A plaintiff pursuing medical malpractice claims in New York must prove that the defendant medical provider deviated from the standard of care, causing the plaintiff harm. In most cases, this is established via the opinion of a medical expert. Although it is beneficial to retain an expert that practices in the same specialty as the defendant, it is not required. If an expert practices in a different area of medicine, however, the plaintiff must prove that the expert is nonetheless qualified to opine on the disputed issues. In a recent orthopedic malpractice case, a New York appellate court discussed what constitutes sufficient evidence to demonstrate an expert is qualified. If you were harmed by negligently rendered orthopedic care, it is prudent to meet with a trusted Rochester orthopedic malpractice attorney to discuss what evidence you must produce to recover compensation.
Facts and Procedural History of the Case
It is reported that the plaintiff underwent a right hip replacement in 2008. Two years later, he underwent a catheterization due to heart blockage and a heart attack. Later that year, due to an infection, he had to undergo a total hip replacement revision surgery. He subsequently filed a medical malpractice lawsuit against the providers that performed his catheterization as well as his orthopedist and family care physician, alleging they were negligent and that their negligence caused him to develop an infection, which required additional surgery. The defendants filed a motion for summary judgment, which the court denied. The defendants appealed.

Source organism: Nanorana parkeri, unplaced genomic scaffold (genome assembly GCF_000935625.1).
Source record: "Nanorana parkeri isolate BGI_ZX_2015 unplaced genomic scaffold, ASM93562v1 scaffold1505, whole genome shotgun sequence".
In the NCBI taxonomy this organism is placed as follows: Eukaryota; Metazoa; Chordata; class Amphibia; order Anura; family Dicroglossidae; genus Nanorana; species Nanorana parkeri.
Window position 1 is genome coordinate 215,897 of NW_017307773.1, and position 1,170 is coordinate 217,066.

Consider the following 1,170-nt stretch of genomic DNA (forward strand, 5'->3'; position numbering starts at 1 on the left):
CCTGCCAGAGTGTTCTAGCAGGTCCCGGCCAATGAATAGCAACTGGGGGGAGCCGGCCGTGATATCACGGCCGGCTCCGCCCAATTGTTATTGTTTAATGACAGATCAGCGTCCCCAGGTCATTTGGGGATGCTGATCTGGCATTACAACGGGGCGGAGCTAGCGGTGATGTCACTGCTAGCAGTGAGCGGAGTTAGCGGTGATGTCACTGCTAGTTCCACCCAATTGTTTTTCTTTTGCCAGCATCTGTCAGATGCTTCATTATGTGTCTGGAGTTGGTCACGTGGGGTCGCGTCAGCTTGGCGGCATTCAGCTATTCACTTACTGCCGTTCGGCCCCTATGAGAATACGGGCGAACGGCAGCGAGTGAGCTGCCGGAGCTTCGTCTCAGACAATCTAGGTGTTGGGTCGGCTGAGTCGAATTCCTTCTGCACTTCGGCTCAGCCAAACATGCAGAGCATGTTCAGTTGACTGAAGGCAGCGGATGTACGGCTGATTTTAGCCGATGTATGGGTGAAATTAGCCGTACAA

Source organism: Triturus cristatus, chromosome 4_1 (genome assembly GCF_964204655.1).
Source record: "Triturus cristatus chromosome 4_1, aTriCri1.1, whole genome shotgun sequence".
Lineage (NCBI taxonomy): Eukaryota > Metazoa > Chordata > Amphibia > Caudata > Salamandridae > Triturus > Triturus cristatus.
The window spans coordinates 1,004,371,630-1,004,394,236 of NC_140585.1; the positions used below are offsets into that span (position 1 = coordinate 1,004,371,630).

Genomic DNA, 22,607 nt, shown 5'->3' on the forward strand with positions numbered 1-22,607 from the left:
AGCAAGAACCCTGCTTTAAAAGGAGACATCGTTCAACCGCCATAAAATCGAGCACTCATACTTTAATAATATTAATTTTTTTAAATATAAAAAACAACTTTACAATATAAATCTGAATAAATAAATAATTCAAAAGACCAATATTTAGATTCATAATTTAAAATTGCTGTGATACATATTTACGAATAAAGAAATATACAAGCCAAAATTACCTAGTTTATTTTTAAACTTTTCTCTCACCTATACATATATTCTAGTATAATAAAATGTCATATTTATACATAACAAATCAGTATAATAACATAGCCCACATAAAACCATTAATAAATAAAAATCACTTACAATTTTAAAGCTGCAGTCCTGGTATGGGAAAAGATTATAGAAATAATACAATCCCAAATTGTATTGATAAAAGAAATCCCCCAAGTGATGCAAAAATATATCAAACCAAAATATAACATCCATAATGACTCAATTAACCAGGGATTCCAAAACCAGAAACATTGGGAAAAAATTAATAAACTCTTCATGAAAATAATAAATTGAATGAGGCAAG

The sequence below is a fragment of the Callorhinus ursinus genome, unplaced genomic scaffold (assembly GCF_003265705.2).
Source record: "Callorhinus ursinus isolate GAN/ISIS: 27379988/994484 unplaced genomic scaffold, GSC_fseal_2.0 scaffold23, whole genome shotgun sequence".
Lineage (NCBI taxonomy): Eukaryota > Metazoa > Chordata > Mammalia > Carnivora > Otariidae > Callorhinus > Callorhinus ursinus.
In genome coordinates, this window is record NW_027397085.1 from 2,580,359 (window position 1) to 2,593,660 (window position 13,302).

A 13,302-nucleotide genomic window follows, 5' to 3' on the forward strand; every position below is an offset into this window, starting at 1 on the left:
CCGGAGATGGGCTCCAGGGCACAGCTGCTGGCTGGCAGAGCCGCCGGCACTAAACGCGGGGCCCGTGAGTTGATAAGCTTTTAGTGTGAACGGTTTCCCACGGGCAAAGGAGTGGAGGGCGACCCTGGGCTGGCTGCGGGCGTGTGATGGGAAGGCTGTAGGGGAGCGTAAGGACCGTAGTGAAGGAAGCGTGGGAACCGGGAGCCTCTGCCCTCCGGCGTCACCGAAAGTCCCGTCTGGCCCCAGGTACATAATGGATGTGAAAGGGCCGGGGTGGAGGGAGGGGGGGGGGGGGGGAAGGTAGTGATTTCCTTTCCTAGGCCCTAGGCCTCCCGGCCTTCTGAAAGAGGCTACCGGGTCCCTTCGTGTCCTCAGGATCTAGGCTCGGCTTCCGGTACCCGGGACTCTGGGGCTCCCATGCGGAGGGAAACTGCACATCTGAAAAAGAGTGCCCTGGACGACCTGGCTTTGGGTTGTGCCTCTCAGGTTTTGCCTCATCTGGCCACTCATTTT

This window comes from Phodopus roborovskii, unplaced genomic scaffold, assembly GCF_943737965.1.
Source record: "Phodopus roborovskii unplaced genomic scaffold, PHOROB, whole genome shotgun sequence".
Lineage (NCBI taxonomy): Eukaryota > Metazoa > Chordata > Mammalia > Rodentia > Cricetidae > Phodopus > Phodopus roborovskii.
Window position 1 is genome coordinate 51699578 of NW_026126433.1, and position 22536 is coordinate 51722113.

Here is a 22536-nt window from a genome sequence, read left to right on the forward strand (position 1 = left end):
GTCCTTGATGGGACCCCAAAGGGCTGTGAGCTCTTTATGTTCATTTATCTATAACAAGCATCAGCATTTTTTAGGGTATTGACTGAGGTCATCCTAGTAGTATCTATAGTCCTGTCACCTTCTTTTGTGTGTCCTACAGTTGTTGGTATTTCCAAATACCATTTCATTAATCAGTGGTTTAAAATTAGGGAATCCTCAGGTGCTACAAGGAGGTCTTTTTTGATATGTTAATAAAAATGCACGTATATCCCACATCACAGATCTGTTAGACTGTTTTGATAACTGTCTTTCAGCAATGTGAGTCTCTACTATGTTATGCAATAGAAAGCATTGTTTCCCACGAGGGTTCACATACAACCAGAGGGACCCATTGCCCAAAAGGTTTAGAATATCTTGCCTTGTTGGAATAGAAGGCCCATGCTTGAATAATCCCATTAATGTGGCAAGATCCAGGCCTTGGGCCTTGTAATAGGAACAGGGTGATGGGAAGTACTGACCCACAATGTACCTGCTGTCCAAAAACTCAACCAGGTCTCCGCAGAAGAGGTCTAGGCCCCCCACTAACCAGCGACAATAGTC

Qualifications of Medical Experts
A defendant seeking dismissal of a medical malpractice case via summary judgment must show either that there was no departure from the standard of care, or that any departure did not cause the plaintiff’s alleged harm. In the subject case, the trial court found that the defendants set forth prima facie evidence that they were entitled to summary judgment, but that the plaintiff raised a triable issue of fact by way of an expert report in response, which warranted a dismissal of the defendants’ motion. The appellate court disagreed. Specifically, on review, the appellate court found that the plaintiff failed to establish that his expert witness was qualified to offer an opinion on the applicable standard of care that applied to the family physician or orthopedist.